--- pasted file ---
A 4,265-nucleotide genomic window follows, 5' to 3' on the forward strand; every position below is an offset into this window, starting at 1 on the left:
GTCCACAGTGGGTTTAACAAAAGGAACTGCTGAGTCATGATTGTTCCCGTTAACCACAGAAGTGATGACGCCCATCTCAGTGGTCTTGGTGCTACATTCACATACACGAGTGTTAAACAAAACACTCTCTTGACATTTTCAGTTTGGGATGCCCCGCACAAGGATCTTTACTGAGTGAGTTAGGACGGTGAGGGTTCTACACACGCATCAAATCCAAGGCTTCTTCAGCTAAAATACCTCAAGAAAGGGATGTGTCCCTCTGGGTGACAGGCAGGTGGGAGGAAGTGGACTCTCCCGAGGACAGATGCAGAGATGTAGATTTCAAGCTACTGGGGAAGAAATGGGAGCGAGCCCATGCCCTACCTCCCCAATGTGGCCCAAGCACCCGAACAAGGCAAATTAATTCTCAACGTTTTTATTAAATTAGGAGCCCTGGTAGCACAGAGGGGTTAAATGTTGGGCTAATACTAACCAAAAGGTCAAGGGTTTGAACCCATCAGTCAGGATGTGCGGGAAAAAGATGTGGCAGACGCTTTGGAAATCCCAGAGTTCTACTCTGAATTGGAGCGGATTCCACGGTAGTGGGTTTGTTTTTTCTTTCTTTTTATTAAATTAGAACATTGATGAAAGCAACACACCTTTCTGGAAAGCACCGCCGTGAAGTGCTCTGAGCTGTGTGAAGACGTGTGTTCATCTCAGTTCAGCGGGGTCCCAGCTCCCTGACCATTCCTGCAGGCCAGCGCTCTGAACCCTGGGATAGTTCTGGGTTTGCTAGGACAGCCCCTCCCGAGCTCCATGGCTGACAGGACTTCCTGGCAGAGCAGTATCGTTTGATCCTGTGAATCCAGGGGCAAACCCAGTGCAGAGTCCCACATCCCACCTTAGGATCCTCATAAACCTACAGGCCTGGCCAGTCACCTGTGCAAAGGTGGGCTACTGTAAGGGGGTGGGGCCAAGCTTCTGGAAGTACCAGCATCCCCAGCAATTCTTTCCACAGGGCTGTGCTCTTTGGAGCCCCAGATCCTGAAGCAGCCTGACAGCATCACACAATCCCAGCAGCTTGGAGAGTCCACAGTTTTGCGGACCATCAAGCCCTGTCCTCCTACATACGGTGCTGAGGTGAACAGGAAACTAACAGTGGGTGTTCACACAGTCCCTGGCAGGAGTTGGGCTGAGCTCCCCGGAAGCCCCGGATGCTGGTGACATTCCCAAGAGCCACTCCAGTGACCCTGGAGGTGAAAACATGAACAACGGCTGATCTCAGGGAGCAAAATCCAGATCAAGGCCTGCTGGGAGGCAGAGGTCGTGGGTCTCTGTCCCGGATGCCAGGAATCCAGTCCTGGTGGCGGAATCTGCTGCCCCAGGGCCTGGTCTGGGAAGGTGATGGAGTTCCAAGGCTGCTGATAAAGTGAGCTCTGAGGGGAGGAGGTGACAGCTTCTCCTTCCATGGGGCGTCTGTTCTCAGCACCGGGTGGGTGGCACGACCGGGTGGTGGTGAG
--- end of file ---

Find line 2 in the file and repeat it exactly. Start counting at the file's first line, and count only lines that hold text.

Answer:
GTCCACAGTGGGTTTAACAAAAGGAACTGCTGAGTCATGATTGTTCCCGTTAACCACAGAAGTGATGACGCCCATCTCAGTGGTCTTGGTGCTACATTCACATACACGAGTGTTAAACAAAACACTCTCTTGACATTTTCAGTTTGGGATGCCCCGCACAAGGATCTTTACTGAGTGAGTTAGGACGGTGAGGGTTCTACACACGCATCAAATCCAAGGCTTCTTCAGCTAAAATACCTCAAGAAAGGGATGTGTCCCTCTGGGTGACAGGCAGGTGGGAGGAAGTGGACTCTCCCGAGGACAGATGCAGAGATGTAGATTTCAAGCTACTGGGGAAGAAATGGGAGCGAGCCCATGCCCTACCTCCCCAATGTGGCCCAAGCACCCGAACAAGGCAAATTAATTCTCAACGTTTTTATTAAATTAGGAGCCCTGGTAGCACAGAGGGGTTAAATGTTGGGCTAATACTAACCAAAAGGTCAAGGGTTTGAACCCATCAGTCAGGATGTGCGGGAAAAAGATGTGGCAGACGCTTTGGAAATCCCAGAGTTCTACTCTGAATTGGAGCGGATTCCACGGTAGTGGGTTTGTTTTTTCTTTCTTTTTATTAAATTAGAACATTGATGAAAGCAACACACCTTTCTGGAAAGCACCGCCGTGAAGTGCTCTGAGCTGTGTGAAGACGTGTGTTCATCTCAGTTCAGCGGGGTCCCAGCTCCCTGACCATTCCTGCAGGCCAGCGCTCTGAACCCTGGGATAGTTCTGGGTTTGCTAGGACAGCCCCTCCCGAGCTCCATGGCTGACAGGACTTCCTGGCAGAGCAGTATCGTTTGATCCTGTGAATCCAGGGGCAAACCCAGTGCAGAGTCCCACATCCCACCTTAGGATCCTCATAAACCTACAGGCCTGGCCAGTCACCTGTGCAAAGGTGGGCTACTGTAAGGGGGTGGGGCCAAGCTTCTGGAAGTACCAGCATCCCCAGCAATTCTTTCCACAGGGCTGTGCTCTTTGGAGCCCCAGATCCTGAAGCAGCCTGACAGCATCACACAATCCCAGCAGCTTGGAGAGTCCACAGTTTTGCGGACCATCAAGCCCTGTCCTCCTACATACGGTGCTGAGGTGAACAGGAAACTAACAGTGGGTGTTCACACAGTCCCTGGCAGGAGTTGGGCTGAGCTCCCCGGAAGCCCCGGATGCTGGTGACATTCCCAAGAGCCACTCCAGTGACCCTGGAGGTGAAAACATGAACAACGGCTGATCTCAGGGAGCAAAATCCAGATCAAGGCCTGCTGGGAGGCAGAGGTCGTGGGTCTCTGTCCCGGATGCCAGGAATCCAGTCCTGGTGGCGGAATCTGCTGCCCCAGGGCCTGGTCTGGGAAGGTGATGGAGTTCCAAGGCTGCTGATAAAGTGAGCTCTGAGGGGAGGAGGTGACAGCTTCTCCTTCCATGGGGCGTCTGTTCTCAGCACCGGGTGGGTGGCACGACCGGGTGGTGGTGAG